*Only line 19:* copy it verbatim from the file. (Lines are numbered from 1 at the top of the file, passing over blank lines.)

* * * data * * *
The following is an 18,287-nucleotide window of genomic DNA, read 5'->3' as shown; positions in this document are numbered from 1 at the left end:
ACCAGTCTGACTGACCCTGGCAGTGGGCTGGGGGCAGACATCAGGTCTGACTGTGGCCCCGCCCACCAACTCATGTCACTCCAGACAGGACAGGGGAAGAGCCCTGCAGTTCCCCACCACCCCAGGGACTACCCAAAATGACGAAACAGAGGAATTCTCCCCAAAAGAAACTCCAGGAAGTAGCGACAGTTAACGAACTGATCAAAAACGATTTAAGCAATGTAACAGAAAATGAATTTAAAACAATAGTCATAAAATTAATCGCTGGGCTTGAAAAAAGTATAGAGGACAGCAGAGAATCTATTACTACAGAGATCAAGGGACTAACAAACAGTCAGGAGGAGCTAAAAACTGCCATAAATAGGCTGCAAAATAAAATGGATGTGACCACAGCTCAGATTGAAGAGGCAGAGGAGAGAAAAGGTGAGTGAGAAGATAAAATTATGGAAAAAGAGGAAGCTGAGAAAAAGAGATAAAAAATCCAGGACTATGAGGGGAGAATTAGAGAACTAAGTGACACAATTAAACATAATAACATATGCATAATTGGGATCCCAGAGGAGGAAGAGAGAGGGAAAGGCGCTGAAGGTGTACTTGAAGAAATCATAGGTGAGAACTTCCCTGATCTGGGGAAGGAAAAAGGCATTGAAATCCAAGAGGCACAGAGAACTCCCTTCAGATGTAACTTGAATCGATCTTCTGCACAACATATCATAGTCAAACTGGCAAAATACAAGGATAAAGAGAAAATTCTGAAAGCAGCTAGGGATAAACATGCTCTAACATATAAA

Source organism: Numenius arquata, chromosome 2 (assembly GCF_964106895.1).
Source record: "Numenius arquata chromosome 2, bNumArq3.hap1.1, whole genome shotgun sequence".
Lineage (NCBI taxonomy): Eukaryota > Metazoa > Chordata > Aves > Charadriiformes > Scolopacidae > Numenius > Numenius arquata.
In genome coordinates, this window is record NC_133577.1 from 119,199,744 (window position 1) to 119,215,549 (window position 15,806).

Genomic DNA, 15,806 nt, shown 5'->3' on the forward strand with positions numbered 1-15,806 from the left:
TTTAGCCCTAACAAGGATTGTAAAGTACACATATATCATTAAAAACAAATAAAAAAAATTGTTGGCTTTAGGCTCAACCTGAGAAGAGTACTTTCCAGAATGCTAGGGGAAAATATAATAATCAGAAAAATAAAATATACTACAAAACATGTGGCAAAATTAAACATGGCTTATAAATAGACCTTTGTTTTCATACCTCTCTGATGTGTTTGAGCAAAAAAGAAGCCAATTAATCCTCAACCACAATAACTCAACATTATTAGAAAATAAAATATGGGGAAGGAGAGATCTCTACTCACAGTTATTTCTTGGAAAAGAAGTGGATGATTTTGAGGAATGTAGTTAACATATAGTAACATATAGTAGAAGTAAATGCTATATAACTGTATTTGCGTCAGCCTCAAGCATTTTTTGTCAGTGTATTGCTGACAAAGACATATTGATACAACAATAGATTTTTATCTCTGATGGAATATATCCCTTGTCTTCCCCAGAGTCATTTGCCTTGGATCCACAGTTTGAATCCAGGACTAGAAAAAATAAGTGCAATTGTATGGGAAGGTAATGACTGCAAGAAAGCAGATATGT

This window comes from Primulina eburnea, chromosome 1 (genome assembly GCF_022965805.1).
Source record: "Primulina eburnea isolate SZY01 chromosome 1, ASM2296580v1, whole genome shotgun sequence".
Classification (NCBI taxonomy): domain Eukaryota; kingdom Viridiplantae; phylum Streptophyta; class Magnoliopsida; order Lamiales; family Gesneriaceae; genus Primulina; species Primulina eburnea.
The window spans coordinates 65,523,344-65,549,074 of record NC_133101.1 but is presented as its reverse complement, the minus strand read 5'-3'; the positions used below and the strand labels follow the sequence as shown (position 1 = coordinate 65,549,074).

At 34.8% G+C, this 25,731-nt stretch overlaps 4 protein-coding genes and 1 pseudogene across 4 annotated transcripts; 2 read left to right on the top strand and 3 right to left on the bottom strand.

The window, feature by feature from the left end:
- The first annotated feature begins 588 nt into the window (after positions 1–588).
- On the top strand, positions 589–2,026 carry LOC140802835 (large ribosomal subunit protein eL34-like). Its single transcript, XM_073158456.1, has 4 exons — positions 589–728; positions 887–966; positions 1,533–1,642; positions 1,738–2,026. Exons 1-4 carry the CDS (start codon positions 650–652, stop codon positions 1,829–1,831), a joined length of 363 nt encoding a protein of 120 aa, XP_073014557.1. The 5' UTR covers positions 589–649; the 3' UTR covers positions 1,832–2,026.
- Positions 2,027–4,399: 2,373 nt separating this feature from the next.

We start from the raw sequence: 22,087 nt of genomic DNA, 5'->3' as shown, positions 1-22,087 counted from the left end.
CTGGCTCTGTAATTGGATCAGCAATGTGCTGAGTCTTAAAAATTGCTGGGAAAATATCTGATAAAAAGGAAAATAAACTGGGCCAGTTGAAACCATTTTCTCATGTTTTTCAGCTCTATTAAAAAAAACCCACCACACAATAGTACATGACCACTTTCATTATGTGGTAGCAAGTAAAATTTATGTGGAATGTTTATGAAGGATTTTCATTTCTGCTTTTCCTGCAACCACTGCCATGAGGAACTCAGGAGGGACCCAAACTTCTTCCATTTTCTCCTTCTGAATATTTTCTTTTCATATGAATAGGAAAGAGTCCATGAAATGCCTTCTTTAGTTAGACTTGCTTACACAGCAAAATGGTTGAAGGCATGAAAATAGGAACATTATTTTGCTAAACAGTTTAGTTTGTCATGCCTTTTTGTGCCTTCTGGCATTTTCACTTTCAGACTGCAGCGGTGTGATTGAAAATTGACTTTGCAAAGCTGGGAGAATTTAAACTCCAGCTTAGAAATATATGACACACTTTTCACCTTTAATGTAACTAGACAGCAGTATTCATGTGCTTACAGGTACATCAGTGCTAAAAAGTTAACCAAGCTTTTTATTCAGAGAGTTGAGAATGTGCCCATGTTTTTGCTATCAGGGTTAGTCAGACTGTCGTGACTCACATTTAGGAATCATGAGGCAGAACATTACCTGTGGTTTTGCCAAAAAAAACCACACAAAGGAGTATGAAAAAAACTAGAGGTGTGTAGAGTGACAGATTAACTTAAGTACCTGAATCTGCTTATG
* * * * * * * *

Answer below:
CTGGCTCTGTAATTGGATCAGCAATGTGCTGAGTCTTAAAAATTGCTGGGAAAATATCTGATAAAAAGGAAAATAAACTGGGCCAGTTGAAACCATTTTCTCATGTTTTTCAGCTCTATTAAAAAAAACCCACCACACAATAGTACATGACCACTTTCATTATGTGGTAGCAAGTAAAATTTATGTGGAATGTTTATGAAGGATTTTCATTTCTGCTTTTCCTGCAACCACTGCCATGAGGAACTCAGGAGGGACCCAAACTTCTTCCATTTTCTCCTTCTGAATATTTTCTTTTCATATGAATAGGAAAGAGTCCATGAAATGCCTTCTTTAGTTAGACTTGCTTACACAGCAAAATGGTTGAAGGCATGAAAATAGGAACATTATTTTGCTAAACAGTTTAGTTTGTCATGCCTTTTTGTGCCTTCTGGCATTTTCACTTTCAGACTGCAGCGGTGTGATTGAAAATTGACTTTGCAAAGCTGGGAGAATTTAAACTCCAGCTTAGAAATATATGACACACTTTTCACCTTTAATGTAACTAGACAGCAGTATTCATGTGCTTACAGGTACATCAGTGCTAAAAAGTTAACCAAGCTTTTTATTCAGAGAGTTGAGAATGTGCCCATGTTTTTGCTATCAGGGTTAGTCAGACTGTCGTGACTCACATTTAGGAATCATGAGGCAGAACATTACCTGTGGTTTTGCCAAAAAAAACCACACAAAGGAGTATGAAAAAAACTAGAGGTGTGTAGAGTGACAGATTAACTTAAGTACCTGAATCTGCTTATG